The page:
Discover London | The Mall

https://i1.wp.com/upload.wikimedia.org/wikipedia/commons/f/f4/The_Mall_London.jpgThe Mall is a road in London running from Buckingham Palace at its western end to Admiralty Arch and on to Trafalgar Square at its eastern end. Before its termination at Whitehall it is met by Spring Gardens, which was where the Metropolitan Board of Works and, for a number of years, the London County Council were based. It is closed to traffic on Sundays and public holidays, and on ceremonial occasions.

The surface of The Mall is coloured red to give the effect of a giant red carpet leading up to Buckingham Palace. This colour was obtained using synthetic iron oxide pigment from Deanshanger Oxide Works (Deanox), which was created using the Deanox Process devised by chemist Ernest Lovell. It was David Eccles’ decision, as minister of works, to make The Mall red.

The Queen Victoria Memorial is immediately before the gates of the Palace, whilst Admiralty Arch at the far end leads into Trafalgar Square. The distance from the railings at the Palace to Admiralty Arch is approximately 1 km (0.62 mi). St. James’s Park is on the south side of The Mall, opposite Green Park and St James’s Palace, on the north side. Running off The Mall at its eastern end is Horse Guards Parade, where the Trooping the Colour ceremony is held.

The Mall was created as a ceremonial route in the early 20th century, matching the creation of similar ceremonial routes in other cities such as Berlin, Mexico City, Oslo, Paris, Saint Petersburg, Vienna and Washington, D.C. These routes were intended to be used for major national ceremonies. As part of the development (designed by Aston Webb) a new façade was constructed for Buckingham Palace, and the Victoria Memorial was erected.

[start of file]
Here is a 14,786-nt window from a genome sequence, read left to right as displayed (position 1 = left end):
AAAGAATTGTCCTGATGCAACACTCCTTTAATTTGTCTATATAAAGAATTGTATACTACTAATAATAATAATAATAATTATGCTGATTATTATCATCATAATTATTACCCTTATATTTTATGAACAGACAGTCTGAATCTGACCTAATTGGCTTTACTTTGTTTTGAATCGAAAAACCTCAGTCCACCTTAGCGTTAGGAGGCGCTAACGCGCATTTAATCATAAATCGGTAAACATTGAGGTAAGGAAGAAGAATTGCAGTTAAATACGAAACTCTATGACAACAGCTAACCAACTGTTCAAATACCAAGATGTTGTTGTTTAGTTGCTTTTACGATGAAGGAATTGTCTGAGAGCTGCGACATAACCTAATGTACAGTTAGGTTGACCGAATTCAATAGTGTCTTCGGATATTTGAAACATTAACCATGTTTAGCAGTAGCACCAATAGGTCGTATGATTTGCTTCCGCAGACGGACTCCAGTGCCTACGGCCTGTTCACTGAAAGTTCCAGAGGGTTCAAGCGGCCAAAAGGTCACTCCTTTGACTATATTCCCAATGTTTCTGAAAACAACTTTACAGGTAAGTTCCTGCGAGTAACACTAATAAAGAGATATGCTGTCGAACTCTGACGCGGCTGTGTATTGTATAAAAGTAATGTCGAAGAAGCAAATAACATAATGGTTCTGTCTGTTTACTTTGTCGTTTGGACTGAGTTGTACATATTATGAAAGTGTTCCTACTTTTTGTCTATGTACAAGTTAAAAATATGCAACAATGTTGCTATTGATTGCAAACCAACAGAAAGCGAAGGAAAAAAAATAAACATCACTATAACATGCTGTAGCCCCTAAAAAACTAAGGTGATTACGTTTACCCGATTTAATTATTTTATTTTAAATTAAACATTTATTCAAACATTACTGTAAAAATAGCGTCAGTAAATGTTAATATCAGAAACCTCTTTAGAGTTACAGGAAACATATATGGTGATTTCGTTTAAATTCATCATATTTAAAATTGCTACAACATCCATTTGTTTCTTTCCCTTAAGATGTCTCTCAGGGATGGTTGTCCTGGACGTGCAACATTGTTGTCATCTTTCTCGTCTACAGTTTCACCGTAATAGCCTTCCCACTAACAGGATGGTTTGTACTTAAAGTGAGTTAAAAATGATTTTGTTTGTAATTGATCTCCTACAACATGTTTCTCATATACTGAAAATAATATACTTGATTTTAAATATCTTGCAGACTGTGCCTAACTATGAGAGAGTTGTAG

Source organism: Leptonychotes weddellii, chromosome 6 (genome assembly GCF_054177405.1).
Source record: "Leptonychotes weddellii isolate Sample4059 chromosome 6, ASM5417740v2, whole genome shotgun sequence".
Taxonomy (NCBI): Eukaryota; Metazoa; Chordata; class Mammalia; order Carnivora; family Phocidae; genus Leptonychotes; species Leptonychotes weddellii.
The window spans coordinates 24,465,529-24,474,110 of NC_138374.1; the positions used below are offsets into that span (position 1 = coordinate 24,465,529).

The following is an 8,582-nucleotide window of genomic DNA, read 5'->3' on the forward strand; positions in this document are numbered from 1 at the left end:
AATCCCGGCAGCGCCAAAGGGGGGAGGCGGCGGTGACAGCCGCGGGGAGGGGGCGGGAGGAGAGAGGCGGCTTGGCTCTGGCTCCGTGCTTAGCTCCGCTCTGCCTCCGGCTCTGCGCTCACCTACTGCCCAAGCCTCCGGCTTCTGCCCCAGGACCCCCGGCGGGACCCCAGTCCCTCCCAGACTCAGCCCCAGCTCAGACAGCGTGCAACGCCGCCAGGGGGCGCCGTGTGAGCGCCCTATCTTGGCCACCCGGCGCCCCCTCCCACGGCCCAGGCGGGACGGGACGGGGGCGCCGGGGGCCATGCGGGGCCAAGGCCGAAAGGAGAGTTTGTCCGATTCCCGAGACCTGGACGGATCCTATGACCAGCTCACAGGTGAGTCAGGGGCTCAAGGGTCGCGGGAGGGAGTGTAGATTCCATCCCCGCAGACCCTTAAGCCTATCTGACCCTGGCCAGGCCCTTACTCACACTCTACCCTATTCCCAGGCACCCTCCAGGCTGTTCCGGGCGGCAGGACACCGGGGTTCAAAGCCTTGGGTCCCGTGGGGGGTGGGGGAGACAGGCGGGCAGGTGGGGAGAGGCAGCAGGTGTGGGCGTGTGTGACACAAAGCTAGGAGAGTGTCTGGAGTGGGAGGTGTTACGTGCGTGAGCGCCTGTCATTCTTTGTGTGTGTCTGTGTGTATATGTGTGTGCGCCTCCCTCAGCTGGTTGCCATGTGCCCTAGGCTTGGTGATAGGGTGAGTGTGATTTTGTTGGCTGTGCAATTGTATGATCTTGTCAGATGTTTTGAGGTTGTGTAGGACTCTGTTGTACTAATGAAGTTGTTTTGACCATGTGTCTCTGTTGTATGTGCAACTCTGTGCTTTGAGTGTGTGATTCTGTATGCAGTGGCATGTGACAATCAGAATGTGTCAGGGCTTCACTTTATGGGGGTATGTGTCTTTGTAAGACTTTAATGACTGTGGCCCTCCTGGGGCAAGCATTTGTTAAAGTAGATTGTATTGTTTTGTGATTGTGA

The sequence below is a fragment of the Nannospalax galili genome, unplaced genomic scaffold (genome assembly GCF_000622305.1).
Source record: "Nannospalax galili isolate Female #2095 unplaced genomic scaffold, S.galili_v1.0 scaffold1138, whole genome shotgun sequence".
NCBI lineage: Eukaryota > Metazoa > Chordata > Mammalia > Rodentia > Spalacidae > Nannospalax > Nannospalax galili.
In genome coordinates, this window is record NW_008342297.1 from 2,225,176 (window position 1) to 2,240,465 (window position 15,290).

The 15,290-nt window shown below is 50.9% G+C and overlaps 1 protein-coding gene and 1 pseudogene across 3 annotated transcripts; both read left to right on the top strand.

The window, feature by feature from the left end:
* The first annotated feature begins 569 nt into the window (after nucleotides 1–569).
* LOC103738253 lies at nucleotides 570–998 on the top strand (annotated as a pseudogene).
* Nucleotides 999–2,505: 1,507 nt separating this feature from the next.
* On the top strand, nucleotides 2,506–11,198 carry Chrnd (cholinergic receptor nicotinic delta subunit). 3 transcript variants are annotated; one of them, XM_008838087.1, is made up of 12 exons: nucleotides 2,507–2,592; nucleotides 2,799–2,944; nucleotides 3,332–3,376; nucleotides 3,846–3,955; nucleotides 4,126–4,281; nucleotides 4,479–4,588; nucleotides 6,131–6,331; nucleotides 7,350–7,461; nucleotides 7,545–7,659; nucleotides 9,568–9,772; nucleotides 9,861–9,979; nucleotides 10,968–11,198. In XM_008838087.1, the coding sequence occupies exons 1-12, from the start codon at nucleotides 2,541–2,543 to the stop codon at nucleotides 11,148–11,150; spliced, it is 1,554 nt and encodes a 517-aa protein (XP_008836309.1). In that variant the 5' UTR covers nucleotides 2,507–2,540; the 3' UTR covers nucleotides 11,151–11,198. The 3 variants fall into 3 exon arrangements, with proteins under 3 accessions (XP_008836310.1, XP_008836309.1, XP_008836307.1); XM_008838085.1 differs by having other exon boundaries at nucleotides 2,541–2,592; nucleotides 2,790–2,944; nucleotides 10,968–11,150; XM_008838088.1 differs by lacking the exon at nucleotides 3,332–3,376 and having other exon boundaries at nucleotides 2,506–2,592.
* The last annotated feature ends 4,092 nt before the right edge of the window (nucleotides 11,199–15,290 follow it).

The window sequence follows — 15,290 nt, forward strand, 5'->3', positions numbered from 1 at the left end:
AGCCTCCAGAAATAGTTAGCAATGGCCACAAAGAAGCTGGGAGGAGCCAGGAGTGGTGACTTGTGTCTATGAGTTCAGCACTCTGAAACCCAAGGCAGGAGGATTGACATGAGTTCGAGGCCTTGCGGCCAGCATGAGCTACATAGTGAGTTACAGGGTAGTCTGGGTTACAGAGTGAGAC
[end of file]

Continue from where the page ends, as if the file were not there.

On VE Day—8 May 1945—the Palace was the centre of British celebrations, with the King, Queen and Princess Elizabeth, the future Queen, and Princess Margaret appearing on the balcony, with the Palace’s blacked-out windows behind them, to the cheers from a vast crowd on The Mall.

During state visits, the monarch and the visiting head of state are escorted in a state carriage up The Mall and the street is decorated with Union Flags and the flags of the visiting head of state’s country. During the Golden Jubilee celebrations of Queen Elizabeth II in 2002, over one million people packed The Mall to watch the public displays and the appearance of the Royal Family on the palace balcony. These scenes were repeated in 2011 for the wedding of Prince William and Catherine Middleton, and again in 2012 for the Queen’s Diamond Jubilee, in which over 70,000 people watched the concert.

The London Marathon finishes on The Mall.

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About musingsofananglophile

Fran. 20. Anglophile. Daydreamer. English Literature Student.

Posted on June 17, 2012, in London, Tourism and tagged , , . Bookmark the permalink. Leave a comment.

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